CARYS Wants Everyone to Let It All Out With ‘Princesses Don’t Cry’
Life isn't easy, especially when we're told to just "deal with it" or that we'll "get over it." But her new song "Princesses Don't Cry," pop artist CARYS will be the first to tell you that we should do the opposite: let it all out!
"The overall message is that bottling up your feelings is really unhealthy and by doing so we are hurting ourselves," the 21-year-old Canadian singer and actress shares about her emotionally charged new single. "I am someone that feels super comfortable crying openly and will do so no matter where I am, if I need to."
Born Aviva Mongillo, CARYS isn't just musically inclined. You may have seen her in a number of TV and films, including Workin' Moms, which is on Netflix now, and 2019's Long Shot.
Below, CARYS opens up about "Princesses Don't Cry," how she approaches acting vs. music and who she really wants to get in the studio with in the future.
What inspired "Princesses Don't Cry"?
I had a partner when I was younger who would always call me his princess and had these ideals for how women should behave in relationships. [He was] the type of guy who always needed to be the alpha and felt I should be the beta of the relationship, but that is very much not who I am. I took inspiration from that and other stereotypes about women: that we're over-dramatic or that we're soft and fragile. I turned it into a song about how frustrating it is to have someone invalidate your true feelings. The main lyric of the song is "princesses don't cry," and I meant that to be ironic because one, everyone cries and two, no one should be expected to behave like a princess.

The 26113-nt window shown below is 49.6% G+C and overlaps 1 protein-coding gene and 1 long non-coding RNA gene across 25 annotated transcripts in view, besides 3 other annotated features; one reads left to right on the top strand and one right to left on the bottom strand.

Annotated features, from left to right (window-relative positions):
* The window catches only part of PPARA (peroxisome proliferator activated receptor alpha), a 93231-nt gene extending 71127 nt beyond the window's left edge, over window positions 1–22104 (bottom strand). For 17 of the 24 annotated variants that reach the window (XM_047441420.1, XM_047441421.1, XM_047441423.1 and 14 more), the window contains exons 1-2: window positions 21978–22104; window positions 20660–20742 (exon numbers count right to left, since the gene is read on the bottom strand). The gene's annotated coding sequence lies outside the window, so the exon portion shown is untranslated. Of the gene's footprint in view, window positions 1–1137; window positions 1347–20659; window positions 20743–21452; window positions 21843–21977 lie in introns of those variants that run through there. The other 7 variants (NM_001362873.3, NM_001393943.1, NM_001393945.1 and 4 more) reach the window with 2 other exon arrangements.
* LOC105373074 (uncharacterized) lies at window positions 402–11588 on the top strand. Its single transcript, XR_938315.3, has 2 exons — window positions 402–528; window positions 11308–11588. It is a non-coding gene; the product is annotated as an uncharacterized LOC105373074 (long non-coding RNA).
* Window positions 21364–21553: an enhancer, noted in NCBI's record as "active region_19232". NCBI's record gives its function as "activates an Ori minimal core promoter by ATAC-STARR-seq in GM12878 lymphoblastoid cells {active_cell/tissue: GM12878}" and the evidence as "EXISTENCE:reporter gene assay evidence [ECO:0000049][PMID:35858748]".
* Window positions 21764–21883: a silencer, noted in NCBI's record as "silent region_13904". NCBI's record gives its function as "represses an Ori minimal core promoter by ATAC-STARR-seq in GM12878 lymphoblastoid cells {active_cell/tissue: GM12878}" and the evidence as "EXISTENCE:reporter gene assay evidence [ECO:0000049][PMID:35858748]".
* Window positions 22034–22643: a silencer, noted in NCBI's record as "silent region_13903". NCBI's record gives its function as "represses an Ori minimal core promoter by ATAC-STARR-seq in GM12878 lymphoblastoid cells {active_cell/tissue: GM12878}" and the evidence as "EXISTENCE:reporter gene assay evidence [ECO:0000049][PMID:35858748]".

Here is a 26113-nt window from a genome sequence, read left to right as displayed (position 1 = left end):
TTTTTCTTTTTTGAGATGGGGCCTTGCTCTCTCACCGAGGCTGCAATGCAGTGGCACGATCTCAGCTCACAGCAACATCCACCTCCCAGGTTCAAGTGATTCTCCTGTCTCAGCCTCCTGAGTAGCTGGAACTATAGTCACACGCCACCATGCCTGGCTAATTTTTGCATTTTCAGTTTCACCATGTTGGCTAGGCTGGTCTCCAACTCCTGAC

What were you trying to convey with the video?
I feel like the meaning of this song usually gets taken in the wrong context. I’ve found that a large number of people assume that, with this song, I meant women shouldn’t cry, and I wanted the video to say the opposite ... There’s nothing that pisses me off more than when someone says, "Aw, don't cry!", as if it's a bad thing when I get emotional. I think feeling deeply is powerful and letting it out is freeing. We gotta stop treating sensitivity like a personality flaw and embrace that s---.
What's the story behind your stage name, CARYS?
I play the SIMS very avidly, and one of my SIMS was pregnant. So I was looking up baby names on this website and came across the name Carys. It means "love" in Welsh, and I thought it was really pretty but didn't feel like a SIMS name. But a few days later, my manager and I talked about the idea of changing my name, and Carys popped into my head right away. It felt like it fit the vibe of what we had been creating, and we just went with it.
You've been acting for a while. What got you into that? And how do approach it compared to music?
I have always loved people and storytelling. That's what ties all of my creative ventures together. With acting, I don't remember what made me want to do it. I've just always been drawn to it. I begged my parents to sign me up for classes when I was five or six and have been doing it since. The way I see it is that with acting I get to step into someone else’s shoes and tell their story.
And with music, I get to tell my story, though they're the same in the way that they're both very vulnerable. Even when I'm playing a role, I'm still showing true parts of myself, just in a different context that is removed from my identity. I adore the honesty that comes with both. It helps me to better understand myself and others.
What separates CARYS, the musician, from Aviva Mongillo, the actress? Where does Aviva the everyday girl fit in?